FBI Claims Won't Share iPhone 5C Hacking Secret with Apple Because They Don't Understand It

Discussion in 'Android News' started by dgstorm, Apr 27, 2016.

  1. dgstorm

    dgstorm Editor in Chief
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    Which is more disconcerting to you... That the FBI might lie/exaggerate to keep from sharing the iPhone 5C security vulnerability with Apple, or that they are too incompetent to even understand the hack to begin with? That's the situation the Federal Bureau of Investigations is currently presenting the public (if the report from the Wall Street Journal is accurate). As a quick recap for those who missed it, the FBI went to hackers and purchased a method to unlock the San Bernardino shooter's iPhone 5C for a rumored $1.3 Million dollars.

    According to the WSJ report, the FBI understands "so little" about this hack that they are going to recommend to the White House that an internal government review makes no sense. The governmental review is one of the only ways that the FBI will be forced to share the hacking method with Apple, and only the White House can order the review.

    Basically, this review would be conducted under the U.S. Vulnerabilities Equities Process. This process lets federal agencies determine if critical security flaws should or will be shared with private companies. Without this review, the FBI will not be compelled to share the hacking secret (although they could do so voluntarily).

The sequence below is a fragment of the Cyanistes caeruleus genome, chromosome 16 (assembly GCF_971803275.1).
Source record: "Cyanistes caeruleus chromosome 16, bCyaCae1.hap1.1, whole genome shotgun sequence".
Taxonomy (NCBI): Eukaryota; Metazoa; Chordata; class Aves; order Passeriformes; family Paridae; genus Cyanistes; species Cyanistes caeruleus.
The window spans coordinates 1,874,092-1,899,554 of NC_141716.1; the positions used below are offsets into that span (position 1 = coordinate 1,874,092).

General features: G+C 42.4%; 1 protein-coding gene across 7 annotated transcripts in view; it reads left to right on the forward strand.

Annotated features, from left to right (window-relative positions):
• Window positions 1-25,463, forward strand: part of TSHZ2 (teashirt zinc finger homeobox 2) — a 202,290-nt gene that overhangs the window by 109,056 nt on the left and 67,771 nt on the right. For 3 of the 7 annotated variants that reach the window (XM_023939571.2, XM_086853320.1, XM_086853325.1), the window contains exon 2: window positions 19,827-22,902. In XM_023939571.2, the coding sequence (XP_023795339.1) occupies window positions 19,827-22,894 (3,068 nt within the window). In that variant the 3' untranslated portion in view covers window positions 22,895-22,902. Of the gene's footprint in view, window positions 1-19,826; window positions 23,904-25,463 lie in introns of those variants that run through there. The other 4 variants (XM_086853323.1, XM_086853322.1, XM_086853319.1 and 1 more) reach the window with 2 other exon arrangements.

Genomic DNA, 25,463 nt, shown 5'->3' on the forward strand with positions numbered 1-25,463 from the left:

In trying to explain why he doesn't think a review should proceed forward, FBI Director James Comey said "We are in the midst of trying to sort that out. The threshold (for disclosure) is, are we aware of the vulnerability, or did we just buy a tool and don't have sufficient knowledge of the vulnerability to implicate the process?"

    It all boils down to the fact that the FBI wants to continue to use the hacking tool when necessary, and would prefer to share it with Apple only after Apple has already patched it. Isn't that putting the cart before the horse?
     
  2. chevycam94

    chevycam94 SteelDroid ROM / Cortex ROM Developer
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    Nope, they should be allowed to keep the secret, to pendent all this hassle with Apple in the future. For things exactly like this, they need a backdoor, and since Apple isn't willing to cooperate with anyone, this is needed
     
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  3. cereal killer

    cereal killer Administrator
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    To be honest, neither is disconcerting to me. If they are hacking into phones that they deem a necessity to get into, have at it. Apple didn't want to cooperate so the FBI took it upon themselves. They have no responsibility to share that with Apple. Apple can kick rocks.

    I said from the very beginning, the FBI will get into that phone with or without Apples help and here we are.
     
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  4. xeene

    xeene Gold Member

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    Screw apple. Lame ass overpriced hippsters can go jump off the roof in their skinny jeans for all I care.

    Fbi spent millions on a hack and apple wants it for free? Hope apple holds their breath till they turn purple and pop a vein. What a lame ass company.